I really like the Post Apocalyptic idea, actually. Or maybe some kind of time travel thing where they prevent the apocalypse at the end.


I'll reread(or in some cases, just plain read) those suggestions for big bads, but the Elder Worms is closest to what I'm looking for. It'll be a campaign about various people awakening them etc.


As for continuity, I did consider Bloodlines, but I was thinking something sort of like a curse meets up with Exaltations from Exalted, for example. Basically the next generation inherits the 'spirit' of  the last even if they aren't blood related.  If anyone has played Record of Agarest War, there's also that sort of Generational Epic to consider.


Some good ideas here. I'll probably be starting this in about 2-3 weeks so I'll keep some updates posted. Going to go all out and 3d print some hex terrain for minis and everything.


Thanks for the suggestions!

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I posted this on a thread looking at alternate takes on the CU's Institute for Human Advancement, but it has obvious potential as a multi-epoch through-line if one wanted to adapt it.



Thanks for starting this, Dean. This looks like fun. :)


For millions of years, the incredibly advanced alien race named Kelvarans, whom some have called "the Progenitors," have sown the seeds of sapience in life across the Milky Way. Experimenting with the genes of many primitive races, they have covertly promoted the rise of intelligence and guided the development of civilizations. More than that, they imbued their experimental subjects with the potential for infinite flexibility in evolution, to manifest radical mutations granting them wondrous powers, as steps to the next stage of their existence. For what purpose remains unclear: pure altruism? To serve or assist the Kelavarans in some way? To take up their role as Progenitors so the Kelavarans can evolve to their own next state? Whatever the reason, the seeds of mutant power the Kelavarans planted in humanity have begun to flower and bear fruit, a development which alarms and frightens "normal" humans.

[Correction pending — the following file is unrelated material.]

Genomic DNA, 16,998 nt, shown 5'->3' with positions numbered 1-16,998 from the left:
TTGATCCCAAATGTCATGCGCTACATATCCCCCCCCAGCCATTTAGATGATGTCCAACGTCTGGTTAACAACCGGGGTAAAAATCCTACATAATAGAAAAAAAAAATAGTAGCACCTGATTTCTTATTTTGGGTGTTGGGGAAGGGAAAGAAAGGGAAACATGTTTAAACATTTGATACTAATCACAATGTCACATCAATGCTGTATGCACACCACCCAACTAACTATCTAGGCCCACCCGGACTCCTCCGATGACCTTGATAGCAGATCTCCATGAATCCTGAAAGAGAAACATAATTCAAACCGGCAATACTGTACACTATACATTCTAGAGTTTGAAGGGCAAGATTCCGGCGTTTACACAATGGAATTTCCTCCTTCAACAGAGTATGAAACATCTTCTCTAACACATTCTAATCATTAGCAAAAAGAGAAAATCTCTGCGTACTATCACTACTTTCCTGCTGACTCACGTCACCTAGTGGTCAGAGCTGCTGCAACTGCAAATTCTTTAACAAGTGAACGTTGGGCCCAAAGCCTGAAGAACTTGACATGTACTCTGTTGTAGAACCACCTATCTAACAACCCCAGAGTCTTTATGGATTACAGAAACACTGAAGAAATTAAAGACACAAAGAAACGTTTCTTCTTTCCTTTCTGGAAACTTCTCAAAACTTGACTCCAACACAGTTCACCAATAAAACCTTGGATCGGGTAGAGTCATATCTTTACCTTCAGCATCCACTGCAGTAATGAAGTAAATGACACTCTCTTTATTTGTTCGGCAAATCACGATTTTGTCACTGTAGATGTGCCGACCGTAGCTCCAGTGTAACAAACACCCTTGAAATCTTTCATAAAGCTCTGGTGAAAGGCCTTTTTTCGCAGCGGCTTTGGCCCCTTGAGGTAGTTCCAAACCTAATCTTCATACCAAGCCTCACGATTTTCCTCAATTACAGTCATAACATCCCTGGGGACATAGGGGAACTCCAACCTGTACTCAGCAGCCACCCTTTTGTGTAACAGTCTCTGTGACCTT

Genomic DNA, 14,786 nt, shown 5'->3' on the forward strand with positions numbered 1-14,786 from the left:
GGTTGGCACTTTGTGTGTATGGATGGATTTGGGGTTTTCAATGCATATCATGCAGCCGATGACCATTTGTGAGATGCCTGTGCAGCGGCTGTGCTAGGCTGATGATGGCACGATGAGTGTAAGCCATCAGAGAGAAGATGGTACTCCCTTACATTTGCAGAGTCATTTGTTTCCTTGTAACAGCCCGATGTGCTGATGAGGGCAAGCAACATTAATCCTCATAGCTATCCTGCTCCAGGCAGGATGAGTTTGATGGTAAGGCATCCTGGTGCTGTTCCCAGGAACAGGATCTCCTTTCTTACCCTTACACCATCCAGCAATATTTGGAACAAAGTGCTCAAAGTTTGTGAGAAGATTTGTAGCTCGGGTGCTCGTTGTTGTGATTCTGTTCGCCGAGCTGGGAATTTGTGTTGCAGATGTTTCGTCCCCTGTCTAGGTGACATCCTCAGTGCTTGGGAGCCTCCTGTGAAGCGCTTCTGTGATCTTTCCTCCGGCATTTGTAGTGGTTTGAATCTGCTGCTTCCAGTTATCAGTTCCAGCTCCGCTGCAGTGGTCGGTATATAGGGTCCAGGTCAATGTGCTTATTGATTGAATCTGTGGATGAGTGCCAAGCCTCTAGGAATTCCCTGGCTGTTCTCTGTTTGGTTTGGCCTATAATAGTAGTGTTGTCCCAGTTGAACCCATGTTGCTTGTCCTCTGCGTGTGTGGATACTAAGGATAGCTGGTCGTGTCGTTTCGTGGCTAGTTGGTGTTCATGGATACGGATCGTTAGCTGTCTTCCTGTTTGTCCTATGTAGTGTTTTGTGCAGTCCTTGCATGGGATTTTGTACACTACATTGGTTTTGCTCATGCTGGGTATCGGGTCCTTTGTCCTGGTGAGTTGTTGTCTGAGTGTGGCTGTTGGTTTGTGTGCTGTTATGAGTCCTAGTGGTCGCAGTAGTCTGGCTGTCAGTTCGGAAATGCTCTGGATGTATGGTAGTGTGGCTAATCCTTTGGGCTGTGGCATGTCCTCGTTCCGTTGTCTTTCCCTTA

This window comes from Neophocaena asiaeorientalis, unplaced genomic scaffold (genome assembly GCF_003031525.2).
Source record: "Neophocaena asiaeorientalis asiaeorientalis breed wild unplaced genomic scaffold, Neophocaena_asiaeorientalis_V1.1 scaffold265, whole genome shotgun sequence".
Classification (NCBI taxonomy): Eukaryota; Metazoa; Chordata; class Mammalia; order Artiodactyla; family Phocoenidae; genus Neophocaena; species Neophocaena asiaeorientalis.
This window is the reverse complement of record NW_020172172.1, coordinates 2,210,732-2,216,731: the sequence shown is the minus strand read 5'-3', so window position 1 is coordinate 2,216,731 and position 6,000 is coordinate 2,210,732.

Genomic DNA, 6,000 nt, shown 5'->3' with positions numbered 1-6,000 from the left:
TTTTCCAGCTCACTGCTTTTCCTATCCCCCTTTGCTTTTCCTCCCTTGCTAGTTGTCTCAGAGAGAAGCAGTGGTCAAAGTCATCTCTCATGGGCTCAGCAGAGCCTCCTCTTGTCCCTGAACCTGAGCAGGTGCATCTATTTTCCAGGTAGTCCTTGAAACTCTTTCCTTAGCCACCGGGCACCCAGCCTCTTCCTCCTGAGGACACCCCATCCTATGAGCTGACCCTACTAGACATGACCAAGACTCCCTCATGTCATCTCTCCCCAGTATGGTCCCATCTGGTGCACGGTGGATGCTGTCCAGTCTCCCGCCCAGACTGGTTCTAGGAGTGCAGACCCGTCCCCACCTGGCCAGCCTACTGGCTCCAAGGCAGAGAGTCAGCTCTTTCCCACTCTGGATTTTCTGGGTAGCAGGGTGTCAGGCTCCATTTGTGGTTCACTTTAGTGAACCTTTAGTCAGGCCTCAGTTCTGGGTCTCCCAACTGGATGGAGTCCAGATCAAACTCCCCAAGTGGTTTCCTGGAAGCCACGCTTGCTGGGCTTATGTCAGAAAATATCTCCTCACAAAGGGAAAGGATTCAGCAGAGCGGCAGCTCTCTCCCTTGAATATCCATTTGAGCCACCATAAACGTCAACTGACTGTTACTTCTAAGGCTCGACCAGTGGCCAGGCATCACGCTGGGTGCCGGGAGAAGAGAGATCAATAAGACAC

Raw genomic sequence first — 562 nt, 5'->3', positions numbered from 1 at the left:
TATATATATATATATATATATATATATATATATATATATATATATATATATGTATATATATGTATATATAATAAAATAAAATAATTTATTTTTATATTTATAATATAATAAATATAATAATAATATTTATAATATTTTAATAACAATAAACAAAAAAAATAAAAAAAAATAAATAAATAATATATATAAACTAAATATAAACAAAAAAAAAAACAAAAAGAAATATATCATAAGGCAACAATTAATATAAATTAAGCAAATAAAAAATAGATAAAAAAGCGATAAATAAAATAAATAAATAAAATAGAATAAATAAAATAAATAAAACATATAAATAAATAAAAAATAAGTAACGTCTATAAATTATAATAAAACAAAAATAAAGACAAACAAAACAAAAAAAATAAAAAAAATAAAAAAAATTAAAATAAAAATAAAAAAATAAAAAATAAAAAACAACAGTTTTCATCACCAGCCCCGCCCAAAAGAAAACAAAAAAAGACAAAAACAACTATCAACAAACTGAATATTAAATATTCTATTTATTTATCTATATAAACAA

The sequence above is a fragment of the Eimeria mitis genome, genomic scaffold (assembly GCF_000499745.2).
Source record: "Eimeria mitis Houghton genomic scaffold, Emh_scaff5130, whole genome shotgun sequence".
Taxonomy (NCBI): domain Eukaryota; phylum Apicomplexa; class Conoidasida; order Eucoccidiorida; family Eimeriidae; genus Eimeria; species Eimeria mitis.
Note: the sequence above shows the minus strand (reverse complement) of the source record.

But the Kelvarans have enemies, would-be rivals. The Sleynu, a race almost as old and advanced, view the Kelvarans with jealousy. They seek to discover ways to destroy the Kelavarans so the Sleynu can become the dominant civilization in the galaxy. To that end they study all the Kelavarans' works, and attempt to thwart them wherever possible. The Sleynu have discovered how far the experiment on Earth has progressed, and fear what the Kelvarans might make of humanity's burgeoning superhuman population. But they can't simply destroy Earth -- the planet's super protectors would make swift action difficult, and protracted conflict could draw the Kelvarans into intervening to protect their experiment. So the Sleynu have attempted to exploit the envy and fear in some normal humans over the rise of super-powered mutants. They found an organization of such people, calling themselves "the Institute for Human Advancement." The Sleynu have covertly manipulated the IHA to fan the paranoia among their membership, while also supplying them scientific expertise and technological resources to make them a serious threat even to superhumans. With luck the IHA will either wipe out the mutants, or leave them so decimated that the Sleynu can move against Earth practically unopposed.